Fiction Reviews


Dark Made Dawn

(2016) J. P. Smythe, Hodder, £7.99, pbk, 313pp, ISBN 978-1-444-79641-4

 

This is the last book in J. P Smytheís ĎAustraliaí juvenile fiction trilogy, about a teenage girl (Chan) trying to survive initially on a prison ship (the ĎAustraliaí as recounted in the first book, Way Down Dark) and later in a dystopian walled Washington DC (in the second title Ė Long Dark Dusk). There are spoilers for the first two books below (which you really should read before this one) so the only other thing Iíll say upfront is that these books are all good, the first is the best and, arguably, itís only the presence of a teenage protagonist that makes these books juvenile fiction for teenagers. So go read Way Down Dark, and come back here in two bookís time.

This third instalment, Dark Made Dawn, sees Chan outside the city walls hanging out with the Nomads, who live off scraps, hope and poverty, venturing into the city with her former enemy now best friend Rex to do the dirty jobs that the city cops would rather not do themselves. Chanís got one mission: to rescue a young girl, Mae, who she protected on the ship and who was taken from her when the Australia fell to Earth earlier in the trilogy. To do that she needs to get back into the city, and hope that the people there she trusts deliver on their promises. They donít.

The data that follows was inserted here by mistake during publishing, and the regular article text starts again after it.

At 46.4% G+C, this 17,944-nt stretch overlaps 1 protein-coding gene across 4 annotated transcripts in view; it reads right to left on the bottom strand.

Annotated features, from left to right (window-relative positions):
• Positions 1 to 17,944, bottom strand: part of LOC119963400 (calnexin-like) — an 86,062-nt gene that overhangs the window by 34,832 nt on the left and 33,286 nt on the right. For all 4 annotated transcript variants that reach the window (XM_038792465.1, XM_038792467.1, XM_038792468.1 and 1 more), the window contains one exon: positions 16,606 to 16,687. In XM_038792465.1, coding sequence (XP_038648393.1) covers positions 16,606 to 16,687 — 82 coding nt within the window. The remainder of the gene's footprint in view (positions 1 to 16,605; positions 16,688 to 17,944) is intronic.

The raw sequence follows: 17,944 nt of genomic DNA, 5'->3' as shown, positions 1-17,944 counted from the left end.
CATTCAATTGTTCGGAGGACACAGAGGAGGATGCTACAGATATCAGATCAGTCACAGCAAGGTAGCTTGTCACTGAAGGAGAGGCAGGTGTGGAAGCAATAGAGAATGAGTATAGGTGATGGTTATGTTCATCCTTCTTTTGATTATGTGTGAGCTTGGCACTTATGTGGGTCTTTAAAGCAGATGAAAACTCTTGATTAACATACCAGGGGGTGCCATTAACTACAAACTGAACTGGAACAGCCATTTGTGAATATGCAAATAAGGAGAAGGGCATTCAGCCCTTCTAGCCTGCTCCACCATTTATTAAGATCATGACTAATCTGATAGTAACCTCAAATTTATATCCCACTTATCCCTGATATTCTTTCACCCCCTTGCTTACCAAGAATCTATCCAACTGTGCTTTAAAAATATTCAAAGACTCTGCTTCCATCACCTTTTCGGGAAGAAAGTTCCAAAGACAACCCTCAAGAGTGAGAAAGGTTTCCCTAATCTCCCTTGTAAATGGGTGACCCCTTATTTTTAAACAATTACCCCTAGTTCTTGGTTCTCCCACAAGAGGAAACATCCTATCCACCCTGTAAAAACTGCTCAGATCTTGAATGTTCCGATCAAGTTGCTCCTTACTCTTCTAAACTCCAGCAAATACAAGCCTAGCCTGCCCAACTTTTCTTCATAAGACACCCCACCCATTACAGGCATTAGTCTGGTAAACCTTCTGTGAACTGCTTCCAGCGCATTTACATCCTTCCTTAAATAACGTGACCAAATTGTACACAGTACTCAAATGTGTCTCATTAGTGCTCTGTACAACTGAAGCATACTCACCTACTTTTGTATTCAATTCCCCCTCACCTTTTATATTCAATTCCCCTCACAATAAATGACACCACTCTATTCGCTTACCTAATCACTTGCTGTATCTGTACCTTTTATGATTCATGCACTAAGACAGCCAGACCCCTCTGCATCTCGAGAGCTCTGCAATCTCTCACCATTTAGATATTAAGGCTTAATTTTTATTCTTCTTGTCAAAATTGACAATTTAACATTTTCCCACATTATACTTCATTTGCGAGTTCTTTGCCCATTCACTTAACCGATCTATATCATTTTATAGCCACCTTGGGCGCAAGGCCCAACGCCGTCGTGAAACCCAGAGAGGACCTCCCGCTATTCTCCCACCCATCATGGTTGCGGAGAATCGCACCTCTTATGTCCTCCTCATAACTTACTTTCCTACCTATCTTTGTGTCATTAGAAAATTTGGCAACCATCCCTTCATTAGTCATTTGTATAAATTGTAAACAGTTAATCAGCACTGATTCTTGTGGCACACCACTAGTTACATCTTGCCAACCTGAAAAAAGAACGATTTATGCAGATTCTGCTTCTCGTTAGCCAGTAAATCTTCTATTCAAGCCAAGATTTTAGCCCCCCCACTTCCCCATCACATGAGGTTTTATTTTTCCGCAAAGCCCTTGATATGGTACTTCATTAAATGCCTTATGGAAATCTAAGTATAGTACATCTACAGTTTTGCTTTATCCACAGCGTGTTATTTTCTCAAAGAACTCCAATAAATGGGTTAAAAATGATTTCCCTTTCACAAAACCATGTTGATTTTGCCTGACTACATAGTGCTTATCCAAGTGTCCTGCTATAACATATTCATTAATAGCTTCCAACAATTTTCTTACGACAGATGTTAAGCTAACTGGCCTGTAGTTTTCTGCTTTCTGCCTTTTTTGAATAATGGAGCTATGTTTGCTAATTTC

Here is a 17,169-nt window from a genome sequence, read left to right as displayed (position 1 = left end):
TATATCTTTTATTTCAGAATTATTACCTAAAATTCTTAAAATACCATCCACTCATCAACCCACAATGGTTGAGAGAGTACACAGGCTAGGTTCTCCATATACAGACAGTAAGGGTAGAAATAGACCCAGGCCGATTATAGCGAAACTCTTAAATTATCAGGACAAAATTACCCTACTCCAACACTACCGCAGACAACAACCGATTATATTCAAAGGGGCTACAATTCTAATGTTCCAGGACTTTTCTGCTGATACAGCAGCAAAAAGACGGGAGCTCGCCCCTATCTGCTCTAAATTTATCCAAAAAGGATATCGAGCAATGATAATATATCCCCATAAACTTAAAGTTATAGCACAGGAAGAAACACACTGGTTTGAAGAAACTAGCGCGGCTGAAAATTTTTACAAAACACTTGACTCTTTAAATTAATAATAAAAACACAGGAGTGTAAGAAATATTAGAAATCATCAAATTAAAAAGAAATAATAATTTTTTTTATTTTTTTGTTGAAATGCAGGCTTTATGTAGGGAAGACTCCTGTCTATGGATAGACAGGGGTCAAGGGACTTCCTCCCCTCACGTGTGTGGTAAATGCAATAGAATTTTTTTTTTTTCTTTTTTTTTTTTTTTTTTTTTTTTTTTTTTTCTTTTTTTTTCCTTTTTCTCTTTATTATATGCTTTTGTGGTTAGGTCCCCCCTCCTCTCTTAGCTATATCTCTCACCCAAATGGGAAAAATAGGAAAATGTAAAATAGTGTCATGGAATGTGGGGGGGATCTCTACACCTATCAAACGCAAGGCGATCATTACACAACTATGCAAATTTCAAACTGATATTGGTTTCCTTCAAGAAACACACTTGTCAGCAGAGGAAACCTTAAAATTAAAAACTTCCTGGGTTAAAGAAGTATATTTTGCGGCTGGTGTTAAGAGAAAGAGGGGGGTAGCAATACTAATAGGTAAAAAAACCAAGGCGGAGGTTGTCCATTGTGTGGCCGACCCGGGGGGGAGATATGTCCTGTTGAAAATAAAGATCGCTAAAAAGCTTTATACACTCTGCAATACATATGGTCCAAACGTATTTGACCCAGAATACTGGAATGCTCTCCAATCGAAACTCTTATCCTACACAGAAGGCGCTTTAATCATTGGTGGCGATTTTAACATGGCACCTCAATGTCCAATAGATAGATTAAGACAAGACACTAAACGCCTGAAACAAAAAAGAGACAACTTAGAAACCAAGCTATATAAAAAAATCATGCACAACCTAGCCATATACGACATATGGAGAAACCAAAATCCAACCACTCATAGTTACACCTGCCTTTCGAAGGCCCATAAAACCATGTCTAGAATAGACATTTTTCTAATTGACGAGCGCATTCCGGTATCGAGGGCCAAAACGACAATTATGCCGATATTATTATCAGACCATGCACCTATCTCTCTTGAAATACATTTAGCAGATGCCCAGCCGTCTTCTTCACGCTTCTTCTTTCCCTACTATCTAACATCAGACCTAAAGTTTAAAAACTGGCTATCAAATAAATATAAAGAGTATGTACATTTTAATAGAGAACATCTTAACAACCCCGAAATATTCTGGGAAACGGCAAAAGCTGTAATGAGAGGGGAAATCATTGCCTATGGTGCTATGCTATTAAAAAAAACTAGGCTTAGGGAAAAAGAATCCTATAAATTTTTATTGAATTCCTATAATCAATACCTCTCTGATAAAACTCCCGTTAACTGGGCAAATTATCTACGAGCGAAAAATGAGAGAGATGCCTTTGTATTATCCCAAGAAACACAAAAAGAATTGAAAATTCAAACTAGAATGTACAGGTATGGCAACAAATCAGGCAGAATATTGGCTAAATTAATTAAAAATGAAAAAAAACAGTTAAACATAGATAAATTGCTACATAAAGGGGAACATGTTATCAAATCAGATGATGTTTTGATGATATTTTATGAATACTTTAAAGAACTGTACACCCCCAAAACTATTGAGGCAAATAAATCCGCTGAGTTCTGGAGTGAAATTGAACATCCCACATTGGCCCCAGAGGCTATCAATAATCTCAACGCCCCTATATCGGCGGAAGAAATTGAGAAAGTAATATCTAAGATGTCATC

The first book in this trilogy, Way Down Dark, had tremendous energy and pace driven by a survival imperative in an increasingly hostile environment. The follow ups feel safer, and the perils more contrived. Dark Made Dawnís driver is the search for Mae to deliver on Chanís promise to find and protect her after they were separated at the beginning of the second book, but even that lacks any urgency, since Mae is almost certainly safe and thriving and itís not clear (not least to Chan) that Mae would be any better off living with her, presumably drifting like the Nomads searching for a purpose. The resolution to the Mae search is touching and sad and entirely predictable, as is the revelation of Maeís parentage.

This book drifts like the Nomads. Itís nice to return to well-liked characters but the problem here is the real story was over after the first novel, and although Iíve enjoyed spending more time with Chan and seeing Rex turn into a taciturn killing machine with fierce loyalty towards her former enemy, the sense of imperative that drove the first book is missing in the sequels. That said, thereís much to like here, right down to the intriguing ending, which is circular enough to suggest there wonít be a book four in this series (which was always set up as a trilogy). J. P. Smythís a quality writer, though, and has plenty of other novels for readers to check out.

Mark Bilsborough


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